My hope for Visualize This is that we all learn from each other as well as use the opportunity to improve our visualization technique. From experience, I've found that the only way to really learn how to visualize data is by doing. Digital photography forums follow a similar format, and I think the idea can easily carry over to visualization.

    Your Mission, If You Choose to Accept it...

    To start things off, I've posted data for poverty rate by state and age in America. With the current state of the economy and the changes that are on their way, the dataset seemed fitting. Post your work here, and let's start Visualize This on the right foot. Have fun!

    If you haven't registered yet, make sure you do that first. Also, if you have any ideas for future datasets we might want to use, go ahead and post those here.

    Are you up for the challenge?

  • 2008 Feltron Annual Report Now Available

    After Nicholas Felton's ever popular 2005, 2006 and 2007 annual report on himself, you knew this was coming. The 2008 Feltron Annual Report is now up for your viewing pleasure. There's a lot more mapping, data, and pages this time around.
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  • Ford Turns to Design and Data Visualization to Boost Sales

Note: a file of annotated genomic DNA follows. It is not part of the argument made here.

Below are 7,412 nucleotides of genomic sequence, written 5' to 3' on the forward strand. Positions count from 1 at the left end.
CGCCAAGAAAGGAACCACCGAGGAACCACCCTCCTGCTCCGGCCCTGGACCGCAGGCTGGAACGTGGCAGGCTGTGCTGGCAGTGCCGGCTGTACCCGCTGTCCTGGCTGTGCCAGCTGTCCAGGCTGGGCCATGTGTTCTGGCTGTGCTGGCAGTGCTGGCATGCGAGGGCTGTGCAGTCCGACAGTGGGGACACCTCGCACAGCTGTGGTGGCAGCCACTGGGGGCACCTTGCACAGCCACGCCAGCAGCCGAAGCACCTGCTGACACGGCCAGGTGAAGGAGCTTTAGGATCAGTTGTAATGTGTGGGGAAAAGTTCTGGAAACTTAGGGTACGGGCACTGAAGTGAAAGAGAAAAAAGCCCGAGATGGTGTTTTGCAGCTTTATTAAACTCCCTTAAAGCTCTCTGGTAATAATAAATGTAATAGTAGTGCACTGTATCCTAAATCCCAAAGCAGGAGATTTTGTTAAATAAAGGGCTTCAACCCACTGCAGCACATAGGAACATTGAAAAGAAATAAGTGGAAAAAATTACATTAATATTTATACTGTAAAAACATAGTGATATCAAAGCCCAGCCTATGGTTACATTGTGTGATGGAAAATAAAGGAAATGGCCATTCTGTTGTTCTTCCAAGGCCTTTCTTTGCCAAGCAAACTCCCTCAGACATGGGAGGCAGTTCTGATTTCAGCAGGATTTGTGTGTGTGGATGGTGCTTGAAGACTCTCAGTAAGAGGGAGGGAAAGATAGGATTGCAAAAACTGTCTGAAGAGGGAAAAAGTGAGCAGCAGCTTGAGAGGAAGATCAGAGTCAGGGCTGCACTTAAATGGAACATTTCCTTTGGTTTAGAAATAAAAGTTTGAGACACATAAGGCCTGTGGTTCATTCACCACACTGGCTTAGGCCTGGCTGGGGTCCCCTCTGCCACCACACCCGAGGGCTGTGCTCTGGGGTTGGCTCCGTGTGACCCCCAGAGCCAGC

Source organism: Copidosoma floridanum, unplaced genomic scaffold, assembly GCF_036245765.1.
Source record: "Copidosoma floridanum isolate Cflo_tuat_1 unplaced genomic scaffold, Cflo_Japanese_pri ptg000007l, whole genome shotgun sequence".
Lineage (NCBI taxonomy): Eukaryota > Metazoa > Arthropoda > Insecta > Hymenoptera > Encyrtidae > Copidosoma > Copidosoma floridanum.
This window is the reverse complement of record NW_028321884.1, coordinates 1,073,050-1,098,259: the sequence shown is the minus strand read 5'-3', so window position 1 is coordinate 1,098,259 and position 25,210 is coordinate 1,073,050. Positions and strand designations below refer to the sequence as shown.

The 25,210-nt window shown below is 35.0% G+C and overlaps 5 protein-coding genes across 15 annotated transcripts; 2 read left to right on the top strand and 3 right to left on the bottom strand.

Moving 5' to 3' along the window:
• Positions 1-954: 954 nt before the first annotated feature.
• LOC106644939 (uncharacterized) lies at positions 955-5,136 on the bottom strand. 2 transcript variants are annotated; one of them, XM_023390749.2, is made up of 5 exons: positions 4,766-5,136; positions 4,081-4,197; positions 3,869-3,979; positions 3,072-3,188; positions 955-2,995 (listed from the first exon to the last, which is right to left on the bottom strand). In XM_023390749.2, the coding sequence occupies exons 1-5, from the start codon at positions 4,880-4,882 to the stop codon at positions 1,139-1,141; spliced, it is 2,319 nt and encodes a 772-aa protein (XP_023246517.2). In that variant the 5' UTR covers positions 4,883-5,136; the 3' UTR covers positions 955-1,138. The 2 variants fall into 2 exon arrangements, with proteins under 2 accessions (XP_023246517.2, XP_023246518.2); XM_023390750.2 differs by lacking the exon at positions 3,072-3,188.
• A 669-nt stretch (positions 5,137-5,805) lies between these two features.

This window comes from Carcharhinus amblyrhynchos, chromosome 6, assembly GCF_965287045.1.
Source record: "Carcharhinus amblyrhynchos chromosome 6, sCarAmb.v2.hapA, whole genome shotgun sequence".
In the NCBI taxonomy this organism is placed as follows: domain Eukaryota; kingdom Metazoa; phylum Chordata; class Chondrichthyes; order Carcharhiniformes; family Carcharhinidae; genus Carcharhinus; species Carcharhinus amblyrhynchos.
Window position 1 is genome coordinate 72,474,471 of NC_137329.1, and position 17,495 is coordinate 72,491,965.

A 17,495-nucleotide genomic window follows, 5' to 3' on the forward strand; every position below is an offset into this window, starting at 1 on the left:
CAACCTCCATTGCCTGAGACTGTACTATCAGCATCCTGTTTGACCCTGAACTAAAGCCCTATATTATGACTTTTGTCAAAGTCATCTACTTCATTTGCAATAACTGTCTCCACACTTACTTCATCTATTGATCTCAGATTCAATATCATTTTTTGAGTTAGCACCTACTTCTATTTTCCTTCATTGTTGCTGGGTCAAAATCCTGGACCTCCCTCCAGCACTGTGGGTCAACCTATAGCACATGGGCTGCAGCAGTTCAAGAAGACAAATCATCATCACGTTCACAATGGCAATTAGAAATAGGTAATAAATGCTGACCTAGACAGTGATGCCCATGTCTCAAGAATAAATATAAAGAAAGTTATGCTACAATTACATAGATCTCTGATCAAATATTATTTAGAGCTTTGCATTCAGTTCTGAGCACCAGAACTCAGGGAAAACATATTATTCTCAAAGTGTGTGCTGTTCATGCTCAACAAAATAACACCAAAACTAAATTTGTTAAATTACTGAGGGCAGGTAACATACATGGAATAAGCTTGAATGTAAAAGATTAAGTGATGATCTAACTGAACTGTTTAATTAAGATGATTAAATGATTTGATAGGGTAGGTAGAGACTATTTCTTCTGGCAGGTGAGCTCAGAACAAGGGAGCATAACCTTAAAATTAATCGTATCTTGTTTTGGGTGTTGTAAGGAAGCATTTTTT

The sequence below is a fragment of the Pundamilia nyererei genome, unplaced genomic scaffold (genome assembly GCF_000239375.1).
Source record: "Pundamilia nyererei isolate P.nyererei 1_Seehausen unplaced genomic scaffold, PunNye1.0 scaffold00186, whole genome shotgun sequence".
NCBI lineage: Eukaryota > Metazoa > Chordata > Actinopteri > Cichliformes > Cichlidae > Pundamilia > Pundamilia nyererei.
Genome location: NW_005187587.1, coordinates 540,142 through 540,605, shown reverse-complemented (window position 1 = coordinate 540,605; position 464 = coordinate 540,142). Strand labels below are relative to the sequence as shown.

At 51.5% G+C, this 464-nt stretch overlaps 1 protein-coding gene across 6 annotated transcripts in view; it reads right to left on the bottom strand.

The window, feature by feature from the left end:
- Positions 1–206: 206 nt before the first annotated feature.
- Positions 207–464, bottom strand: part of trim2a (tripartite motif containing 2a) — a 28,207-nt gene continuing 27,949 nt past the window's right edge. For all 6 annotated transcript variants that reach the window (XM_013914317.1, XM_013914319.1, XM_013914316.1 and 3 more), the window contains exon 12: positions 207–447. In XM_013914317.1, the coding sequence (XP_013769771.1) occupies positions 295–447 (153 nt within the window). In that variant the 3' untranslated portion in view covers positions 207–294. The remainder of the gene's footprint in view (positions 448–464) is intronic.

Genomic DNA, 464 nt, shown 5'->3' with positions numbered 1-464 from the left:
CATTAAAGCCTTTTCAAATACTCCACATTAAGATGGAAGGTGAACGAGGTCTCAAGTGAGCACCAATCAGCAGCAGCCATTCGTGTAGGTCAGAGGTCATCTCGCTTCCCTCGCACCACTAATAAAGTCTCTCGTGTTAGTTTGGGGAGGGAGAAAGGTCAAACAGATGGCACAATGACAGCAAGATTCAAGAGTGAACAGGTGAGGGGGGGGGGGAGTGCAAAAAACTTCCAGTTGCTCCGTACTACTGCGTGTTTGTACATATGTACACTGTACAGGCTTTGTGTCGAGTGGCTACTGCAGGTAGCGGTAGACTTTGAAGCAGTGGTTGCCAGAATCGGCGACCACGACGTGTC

Posted to Infographics

    Ford sales are suffering. In an attempt to improve, they're going green with hybrid vehicles, and in doing so, had to shift their design. In their initial studies with IDEO, the Palo Alto-based design group, they found that drivers who were interested in fuel efficiency were "playing a game." Getting more miles to the gallon was like earning points. With that in mind, Ford worked with Smart Design to create a high-resolution LCD dashboard to show drivers how efficiently they drive.

    In order to play into the research finding that drivers are looking for a high score when it comes to fuel efficiency, one high-resolution LCD screen on the dash features an eye-catching rendering of curling vines blooming with green leaves. It's more than a decorative element; it's a data-visualization tool intended to change the way people drive. If a driver wastes gas by aggressively accelerating or slamming on the brakes, for example, the vine withers and leaves disappear. More leaves appear if individuals drive more economically. The system will be standard on all new Fusion Hybrids, which will start at about $27,000.

    There's still another 6 months until we see the results of this design shift, but what do you think of this futuristic-looking dashboard?

    [via BusinessWeek | Thanks, Alastair]

  • Tools You Need to Track Energy Consumption – WattzOn

    "Climate change is a global problem. But it's individuals who will create the solution." This is the WattzOn premise.
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  • Browser Wars – A New Take on Streamgraphs

    Posted to Infographics

    Because it's Friday - PixelLabs puts a cartoon-ish spin on streamgraphs. Who will win??

    [Thanks, @prblog]